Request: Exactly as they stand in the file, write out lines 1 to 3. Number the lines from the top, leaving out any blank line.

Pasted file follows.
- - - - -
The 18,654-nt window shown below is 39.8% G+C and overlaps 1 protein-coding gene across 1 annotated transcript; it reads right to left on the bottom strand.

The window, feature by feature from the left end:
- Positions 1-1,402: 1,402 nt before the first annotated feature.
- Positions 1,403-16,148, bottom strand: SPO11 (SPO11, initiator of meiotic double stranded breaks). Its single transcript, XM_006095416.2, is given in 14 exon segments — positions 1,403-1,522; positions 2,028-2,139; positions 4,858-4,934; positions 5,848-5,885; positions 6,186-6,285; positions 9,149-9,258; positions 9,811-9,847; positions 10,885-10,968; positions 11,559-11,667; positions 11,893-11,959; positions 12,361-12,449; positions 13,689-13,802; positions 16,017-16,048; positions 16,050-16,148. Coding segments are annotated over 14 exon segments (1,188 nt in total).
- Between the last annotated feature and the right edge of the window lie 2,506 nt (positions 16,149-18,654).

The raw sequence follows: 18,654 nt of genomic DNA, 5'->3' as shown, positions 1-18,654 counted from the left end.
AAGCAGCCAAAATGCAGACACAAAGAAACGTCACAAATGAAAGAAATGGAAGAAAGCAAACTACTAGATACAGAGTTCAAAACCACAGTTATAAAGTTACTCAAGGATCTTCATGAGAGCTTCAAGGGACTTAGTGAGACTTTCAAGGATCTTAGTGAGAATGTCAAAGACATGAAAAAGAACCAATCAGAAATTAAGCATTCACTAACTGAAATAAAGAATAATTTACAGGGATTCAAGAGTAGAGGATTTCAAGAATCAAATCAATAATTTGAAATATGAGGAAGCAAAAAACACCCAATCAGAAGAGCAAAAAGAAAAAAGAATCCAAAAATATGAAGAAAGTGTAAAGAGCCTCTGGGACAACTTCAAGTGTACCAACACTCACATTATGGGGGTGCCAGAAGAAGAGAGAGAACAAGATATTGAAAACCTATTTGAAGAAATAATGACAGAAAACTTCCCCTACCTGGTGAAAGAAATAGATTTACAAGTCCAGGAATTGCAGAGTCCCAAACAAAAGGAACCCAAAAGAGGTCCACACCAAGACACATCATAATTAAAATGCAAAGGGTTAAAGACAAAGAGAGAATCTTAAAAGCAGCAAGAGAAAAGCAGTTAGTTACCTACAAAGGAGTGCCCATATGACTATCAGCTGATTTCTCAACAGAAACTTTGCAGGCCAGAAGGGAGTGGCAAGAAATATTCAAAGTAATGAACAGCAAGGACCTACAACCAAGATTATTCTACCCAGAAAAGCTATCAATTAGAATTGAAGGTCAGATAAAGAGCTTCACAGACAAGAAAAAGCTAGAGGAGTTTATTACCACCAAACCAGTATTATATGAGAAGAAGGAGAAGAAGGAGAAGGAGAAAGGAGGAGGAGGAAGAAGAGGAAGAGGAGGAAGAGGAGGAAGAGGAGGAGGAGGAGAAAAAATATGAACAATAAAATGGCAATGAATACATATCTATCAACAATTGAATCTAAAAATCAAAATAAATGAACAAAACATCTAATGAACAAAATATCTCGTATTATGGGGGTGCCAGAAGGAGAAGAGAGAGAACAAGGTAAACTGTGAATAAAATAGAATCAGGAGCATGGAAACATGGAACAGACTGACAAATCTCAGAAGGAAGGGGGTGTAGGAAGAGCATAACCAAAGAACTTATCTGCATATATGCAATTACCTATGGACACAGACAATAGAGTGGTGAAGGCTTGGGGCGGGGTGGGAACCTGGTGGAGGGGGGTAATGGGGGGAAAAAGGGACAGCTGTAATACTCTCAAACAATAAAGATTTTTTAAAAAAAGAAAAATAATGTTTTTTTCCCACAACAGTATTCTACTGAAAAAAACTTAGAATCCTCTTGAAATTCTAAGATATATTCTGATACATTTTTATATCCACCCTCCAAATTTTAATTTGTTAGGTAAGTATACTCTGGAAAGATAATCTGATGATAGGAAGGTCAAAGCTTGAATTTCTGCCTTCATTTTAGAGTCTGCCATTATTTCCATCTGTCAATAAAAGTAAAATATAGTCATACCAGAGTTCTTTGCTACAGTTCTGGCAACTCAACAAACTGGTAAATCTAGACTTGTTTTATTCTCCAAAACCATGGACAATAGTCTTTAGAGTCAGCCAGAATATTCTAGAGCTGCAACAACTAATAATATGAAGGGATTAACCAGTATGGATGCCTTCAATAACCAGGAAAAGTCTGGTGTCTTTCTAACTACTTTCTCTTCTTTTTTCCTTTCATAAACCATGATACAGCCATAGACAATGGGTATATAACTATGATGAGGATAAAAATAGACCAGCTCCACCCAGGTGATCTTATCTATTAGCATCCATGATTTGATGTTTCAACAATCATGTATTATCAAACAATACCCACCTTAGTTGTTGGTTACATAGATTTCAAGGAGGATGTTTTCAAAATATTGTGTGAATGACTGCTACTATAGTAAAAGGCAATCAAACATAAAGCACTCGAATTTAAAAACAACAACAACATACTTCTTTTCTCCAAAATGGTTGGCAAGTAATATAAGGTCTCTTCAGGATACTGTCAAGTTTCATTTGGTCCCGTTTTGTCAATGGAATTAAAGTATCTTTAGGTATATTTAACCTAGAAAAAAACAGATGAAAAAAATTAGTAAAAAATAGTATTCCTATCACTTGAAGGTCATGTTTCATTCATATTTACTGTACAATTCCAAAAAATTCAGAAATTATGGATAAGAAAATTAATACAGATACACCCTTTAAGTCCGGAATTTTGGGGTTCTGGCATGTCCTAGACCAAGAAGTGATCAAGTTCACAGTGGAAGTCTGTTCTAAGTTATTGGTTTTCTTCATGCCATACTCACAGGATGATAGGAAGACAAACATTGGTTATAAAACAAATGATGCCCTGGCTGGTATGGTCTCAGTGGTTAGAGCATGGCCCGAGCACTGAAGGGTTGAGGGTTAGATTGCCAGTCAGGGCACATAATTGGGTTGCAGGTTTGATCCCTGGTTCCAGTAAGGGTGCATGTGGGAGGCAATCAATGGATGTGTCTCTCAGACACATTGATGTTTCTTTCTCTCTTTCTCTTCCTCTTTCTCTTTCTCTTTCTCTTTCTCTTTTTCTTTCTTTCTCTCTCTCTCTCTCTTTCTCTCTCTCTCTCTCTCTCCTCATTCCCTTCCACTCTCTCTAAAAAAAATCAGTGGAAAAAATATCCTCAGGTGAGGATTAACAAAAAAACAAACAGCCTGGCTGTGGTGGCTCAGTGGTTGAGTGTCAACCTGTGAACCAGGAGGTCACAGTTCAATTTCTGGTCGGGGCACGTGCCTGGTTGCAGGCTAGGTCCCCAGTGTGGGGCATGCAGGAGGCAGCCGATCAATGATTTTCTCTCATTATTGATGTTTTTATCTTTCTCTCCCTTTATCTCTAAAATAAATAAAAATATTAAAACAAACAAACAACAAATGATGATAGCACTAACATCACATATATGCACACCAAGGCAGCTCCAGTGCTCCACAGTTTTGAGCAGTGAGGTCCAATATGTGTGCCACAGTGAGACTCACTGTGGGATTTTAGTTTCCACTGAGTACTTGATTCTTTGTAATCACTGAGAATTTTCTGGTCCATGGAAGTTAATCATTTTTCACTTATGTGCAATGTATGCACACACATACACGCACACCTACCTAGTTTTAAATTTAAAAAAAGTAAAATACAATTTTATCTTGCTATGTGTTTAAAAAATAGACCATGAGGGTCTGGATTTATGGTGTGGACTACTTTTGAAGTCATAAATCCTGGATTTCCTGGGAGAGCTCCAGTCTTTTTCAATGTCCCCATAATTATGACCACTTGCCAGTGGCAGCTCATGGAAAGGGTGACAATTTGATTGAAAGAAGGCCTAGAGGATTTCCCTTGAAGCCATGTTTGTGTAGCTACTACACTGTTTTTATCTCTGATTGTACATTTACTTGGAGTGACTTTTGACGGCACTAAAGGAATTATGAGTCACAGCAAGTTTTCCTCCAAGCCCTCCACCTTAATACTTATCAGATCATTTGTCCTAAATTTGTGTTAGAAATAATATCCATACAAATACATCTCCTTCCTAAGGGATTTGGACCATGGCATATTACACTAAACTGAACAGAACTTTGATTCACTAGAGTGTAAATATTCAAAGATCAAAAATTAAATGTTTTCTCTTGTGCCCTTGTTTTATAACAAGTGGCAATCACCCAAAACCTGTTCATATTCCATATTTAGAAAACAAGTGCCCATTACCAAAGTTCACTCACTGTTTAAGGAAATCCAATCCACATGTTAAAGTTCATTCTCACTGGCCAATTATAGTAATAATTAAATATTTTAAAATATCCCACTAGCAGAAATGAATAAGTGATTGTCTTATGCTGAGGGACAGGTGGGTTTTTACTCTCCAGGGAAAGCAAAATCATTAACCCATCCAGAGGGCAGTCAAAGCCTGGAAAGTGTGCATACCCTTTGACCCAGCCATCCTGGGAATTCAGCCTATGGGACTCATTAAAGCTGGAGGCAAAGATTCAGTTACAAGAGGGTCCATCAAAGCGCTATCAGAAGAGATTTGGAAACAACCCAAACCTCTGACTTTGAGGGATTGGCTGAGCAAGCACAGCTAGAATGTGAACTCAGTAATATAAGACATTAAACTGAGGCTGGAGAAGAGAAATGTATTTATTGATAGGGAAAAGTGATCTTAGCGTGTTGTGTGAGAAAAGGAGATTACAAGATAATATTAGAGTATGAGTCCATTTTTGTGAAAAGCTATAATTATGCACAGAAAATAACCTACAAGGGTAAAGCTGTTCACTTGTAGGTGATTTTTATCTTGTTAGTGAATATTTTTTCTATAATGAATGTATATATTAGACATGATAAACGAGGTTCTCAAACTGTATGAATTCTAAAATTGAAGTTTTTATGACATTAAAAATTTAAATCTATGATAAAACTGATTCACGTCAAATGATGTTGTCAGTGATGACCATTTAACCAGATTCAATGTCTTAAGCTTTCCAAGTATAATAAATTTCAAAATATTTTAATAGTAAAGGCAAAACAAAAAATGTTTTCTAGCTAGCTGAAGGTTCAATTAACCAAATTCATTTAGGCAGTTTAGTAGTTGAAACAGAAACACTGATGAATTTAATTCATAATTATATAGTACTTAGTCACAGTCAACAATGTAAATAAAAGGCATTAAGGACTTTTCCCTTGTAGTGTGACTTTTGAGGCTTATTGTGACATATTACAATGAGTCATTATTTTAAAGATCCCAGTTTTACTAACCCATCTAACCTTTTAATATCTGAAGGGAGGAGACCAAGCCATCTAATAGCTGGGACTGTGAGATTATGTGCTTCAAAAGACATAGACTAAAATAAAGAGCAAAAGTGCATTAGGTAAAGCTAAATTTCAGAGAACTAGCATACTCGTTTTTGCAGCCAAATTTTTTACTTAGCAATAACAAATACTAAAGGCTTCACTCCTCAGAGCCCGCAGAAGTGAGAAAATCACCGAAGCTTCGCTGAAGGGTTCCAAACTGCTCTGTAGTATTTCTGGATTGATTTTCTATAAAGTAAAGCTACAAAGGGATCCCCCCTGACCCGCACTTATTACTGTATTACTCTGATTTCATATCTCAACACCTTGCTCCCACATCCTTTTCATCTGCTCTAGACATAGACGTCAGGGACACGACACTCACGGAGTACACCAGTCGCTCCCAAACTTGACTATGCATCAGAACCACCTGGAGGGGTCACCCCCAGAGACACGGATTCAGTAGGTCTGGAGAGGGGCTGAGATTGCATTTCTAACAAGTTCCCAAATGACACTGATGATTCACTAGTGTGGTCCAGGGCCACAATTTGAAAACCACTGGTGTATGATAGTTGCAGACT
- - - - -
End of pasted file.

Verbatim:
The 18,654-nt window shown below is 39.8% G+C and overlaps 1 protein-coding gene across 1 annotated transcript; it reads right to left on the bottom strand.

The window, feature by feature from the left end:
- Positions 1-1,402: 1,402 nt before the first annotated feature.